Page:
The cited rhythm archetypes have been found in 178 of the total of 403 jazz examples, which amounts to 44 percent. The patterns are hence repeated only in 44 percent of the analyzed jazz recordings, that the remainder is different, variable or a product of spontaneous creativity. The probability of the occurrence of a jazz rhythm archetype is 4:10, which means, that when 10 examples are examined, 4 will feature the jazz archetype and the following 6 will not. As far as rock music is concerned, the cited rhythm archetypes were featured in 293 of a total of 420 examined examples. Expressed in percentage, this means an archetype occurrence rate of 70 per cent and a probability of 0.69, which means, that if 10 examples are examined, 7 will contain a rhythm archetype and 3 will feature a different pattern. Hence the repetitiveness of patterns in rock music reaches 70 per cent compared to 44 per cent in jazz. This means, that in general the work with the rhythm pattern is more creative in jazz than in rock music.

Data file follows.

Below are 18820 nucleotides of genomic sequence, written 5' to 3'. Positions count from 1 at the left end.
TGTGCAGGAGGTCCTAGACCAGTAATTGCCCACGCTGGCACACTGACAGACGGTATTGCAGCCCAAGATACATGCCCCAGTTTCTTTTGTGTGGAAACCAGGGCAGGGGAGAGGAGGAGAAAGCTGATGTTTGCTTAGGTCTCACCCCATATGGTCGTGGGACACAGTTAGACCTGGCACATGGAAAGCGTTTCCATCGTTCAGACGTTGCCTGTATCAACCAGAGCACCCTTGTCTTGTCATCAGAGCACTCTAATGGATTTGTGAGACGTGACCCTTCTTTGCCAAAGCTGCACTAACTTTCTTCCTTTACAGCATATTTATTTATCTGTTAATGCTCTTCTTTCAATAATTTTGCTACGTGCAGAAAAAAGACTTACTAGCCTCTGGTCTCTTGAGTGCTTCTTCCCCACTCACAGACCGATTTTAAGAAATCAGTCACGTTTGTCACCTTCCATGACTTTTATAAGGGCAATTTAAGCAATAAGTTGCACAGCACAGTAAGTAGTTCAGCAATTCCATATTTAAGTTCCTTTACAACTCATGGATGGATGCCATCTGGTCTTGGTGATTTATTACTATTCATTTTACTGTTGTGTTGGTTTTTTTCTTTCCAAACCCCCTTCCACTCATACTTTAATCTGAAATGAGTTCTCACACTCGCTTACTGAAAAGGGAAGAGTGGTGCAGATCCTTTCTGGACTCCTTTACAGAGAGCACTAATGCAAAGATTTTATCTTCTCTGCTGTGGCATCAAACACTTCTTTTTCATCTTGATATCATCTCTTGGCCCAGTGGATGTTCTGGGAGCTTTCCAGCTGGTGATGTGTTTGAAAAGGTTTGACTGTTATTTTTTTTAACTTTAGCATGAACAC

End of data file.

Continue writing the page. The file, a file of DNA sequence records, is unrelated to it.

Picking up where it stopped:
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Panek, W. 1986. Maly slovnik muzyki rozrywkowej (Warszawa)
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1 “Nach Platon bedeute Rhythmus Bewegung. Die Bewegung setzt Zeit und Raum voraus. … Nicht jede Bewegung in Zeit und Raum ist Rhythmus. Platon bezeichnete den Rhythmus als eine georgnete Bewegung.” (see Bielawski 1990. p. 13)
2 Several authors (see Gabrielsson 1984, Motte – Haber de la 1968, Stockman 1981) emphasize in searching of rhythm its “motion character”, “motor and psychological aspects”, “feeling gesture”, “sensational character”… Connection of these aspects into musical rhythm creates different deviations in rhythmical understanding of certain region. It follows different remarks between rhythm of Africa, Europe, and India…
3 “Ein primären, pragmatischer Ansatzpunkt bestand in der Transkriptions- und Notationsproblematik. … Eine jahrhundertelange Auseinandersetzung über die Aufzeichnungsprozeduren fand ihren Niederschlag in zwei kritisch-analytischen Verfahren, in der elektronischen Aufzeichnung, mit einer Reihe von quantitativen Messverfahren und gleichzeitig in einer permanenten Quellenkritik, die sich insbesondere auf die rhythmisch-metrische Erfassung von Musik bezog.“ (see Elschek 1990, p. 28)
4 When rhythmical pattern is created by mutual complementary correlation among stresses of individual voices, it occurs complementary rhythm. The traditional jazz is a typical example.
5 In complementary rhythm is used one rhythmical pattern only. Polyrhythm is simultaneous using of two rhythmical patterns.
6 Polymetrical part setting is simultaneous running of two or more measures.